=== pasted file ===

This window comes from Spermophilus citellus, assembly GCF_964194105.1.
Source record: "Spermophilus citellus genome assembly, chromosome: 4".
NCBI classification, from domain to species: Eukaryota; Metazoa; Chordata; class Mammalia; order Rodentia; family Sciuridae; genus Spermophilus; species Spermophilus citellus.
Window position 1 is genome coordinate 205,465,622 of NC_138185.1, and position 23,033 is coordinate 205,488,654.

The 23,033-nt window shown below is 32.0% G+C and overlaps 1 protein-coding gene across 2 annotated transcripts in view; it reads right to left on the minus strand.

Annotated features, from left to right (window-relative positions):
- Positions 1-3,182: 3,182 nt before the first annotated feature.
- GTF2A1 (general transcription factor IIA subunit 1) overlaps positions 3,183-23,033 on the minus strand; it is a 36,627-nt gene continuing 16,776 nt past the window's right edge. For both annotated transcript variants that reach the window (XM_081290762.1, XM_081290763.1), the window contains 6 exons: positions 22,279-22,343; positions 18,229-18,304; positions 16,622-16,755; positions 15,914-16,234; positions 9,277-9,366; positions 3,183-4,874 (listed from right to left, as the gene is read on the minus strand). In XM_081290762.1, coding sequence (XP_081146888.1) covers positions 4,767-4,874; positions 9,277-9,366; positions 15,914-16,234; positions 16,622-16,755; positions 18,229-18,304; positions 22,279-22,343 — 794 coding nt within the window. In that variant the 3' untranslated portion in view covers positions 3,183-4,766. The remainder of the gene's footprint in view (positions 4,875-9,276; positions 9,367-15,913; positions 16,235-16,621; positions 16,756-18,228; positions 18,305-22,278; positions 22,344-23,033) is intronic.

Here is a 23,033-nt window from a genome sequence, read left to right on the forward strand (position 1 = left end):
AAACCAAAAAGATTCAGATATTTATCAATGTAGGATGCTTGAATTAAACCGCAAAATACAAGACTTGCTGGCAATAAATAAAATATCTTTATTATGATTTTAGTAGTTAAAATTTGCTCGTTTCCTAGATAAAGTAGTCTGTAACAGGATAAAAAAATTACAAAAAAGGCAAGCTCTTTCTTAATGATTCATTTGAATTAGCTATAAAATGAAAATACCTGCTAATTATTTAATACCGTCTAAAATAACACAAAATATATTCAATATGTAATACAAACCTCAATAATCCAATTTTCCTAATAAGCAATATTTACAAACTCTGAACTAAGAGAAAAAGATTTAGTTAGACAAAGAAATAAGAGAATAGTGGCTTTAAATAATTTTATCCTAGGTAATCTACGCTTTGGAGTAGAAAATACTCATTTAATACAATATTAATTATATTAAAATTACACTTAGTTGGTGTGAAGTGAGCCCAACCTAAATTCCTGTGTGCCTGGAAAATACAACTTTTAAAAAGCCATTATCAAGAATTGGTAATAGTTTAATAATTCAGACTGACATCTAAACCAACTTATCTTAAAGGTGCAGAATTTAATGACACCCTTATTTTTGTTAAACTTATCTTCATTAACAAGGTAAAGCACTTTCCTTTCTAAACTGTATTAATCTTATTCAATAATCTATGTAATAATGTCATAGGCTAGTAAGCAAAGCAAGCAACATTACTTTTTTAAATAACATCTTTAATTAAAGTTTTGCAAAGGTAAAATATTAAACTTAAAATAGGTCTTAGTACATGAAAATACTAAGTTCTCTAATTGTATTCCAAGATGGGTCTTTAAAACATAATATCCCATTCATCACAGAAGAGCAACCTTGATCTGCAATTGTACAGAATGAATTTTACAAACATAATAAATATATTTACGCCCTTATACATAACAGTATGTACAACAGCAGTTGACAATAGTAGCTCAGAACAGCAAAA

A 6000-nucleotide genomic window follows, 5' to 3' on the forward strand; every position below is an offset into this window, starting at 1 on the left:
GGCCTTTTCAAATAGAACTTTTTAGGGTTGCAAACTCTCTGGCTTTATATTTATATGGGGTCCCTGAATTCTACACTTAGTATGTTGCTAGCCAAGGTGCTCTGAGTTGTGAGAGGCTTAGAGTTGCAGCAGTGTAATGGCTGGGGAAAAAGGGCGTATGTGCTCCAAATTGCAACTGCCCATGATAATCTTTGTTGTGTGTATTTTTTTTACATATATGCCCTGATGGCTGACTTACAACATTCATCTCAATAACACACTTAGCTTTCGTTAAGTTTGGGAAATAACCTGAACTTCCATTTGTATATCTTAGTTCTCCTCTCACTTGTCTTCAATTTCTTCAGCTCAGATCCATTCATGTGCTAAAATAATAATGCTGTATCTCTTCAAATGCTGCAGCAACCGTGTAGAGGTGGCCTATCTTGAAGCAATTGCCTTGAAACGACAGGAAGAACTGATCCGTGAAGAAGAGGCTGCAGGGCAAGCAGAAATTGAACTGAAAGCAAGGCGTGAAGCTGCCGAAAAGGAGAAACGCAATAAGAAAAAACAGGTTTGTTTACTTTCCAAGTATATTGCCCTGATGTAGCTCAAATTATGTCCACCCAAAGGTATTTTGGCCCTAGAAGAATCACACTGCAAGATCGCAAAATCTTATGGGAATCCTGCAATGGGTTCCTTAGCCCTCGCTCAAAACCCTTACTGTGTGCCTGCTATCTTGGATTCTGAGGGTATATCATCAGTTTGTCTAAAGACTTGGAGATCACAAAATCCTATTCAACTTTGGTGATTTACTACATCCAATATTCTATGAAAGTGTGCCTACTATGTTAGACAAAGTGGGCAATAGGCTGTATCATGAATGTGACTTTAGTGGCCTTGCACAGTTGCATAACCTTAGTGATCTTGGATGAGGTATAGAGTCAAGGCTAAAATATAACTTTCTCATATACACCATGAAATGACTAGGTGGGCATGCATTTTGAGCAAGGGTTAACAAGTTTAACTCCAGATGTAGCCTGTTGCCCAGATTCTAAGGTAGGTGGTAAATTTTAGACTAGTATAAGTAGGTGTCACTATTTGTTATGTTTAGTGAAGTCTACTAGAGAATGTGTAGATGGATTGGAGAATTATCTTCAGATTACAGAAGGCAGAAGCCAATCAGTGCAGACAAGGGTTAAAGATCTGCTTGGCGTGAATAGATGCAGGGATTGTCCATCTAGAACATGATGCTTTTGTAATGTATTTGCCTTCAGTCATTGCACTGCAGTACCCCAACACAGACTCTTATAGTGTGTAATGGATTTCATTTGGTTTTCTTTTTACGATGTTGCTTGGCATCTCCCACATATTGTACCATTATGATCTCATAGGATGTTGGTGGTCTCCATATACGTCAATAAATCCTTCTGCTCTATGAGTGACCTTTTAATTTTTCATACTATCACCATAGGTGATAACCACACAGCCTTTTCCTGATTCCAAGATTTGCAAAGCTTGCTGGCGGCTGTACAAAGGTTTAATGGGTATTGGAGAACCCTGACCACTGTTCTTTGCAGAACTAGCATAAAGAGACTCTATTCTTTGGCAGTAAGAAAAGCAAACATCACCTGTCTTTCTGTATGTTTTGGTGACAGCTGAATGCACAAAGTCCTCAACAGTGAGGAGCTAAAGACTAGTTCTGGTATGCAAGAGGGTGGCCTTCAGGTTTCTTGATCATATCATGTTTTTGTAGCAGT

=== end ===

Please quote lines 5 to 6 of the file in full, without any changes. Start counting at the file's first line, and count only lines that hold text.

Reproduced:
The 23,033-nt window shown below is 32.0% G+C and overlaps 1 protein-coding gene across 2 annotated transcripts in view; it reads right to left on the minus strand.

Annotated features, from left to right (window-relative positions):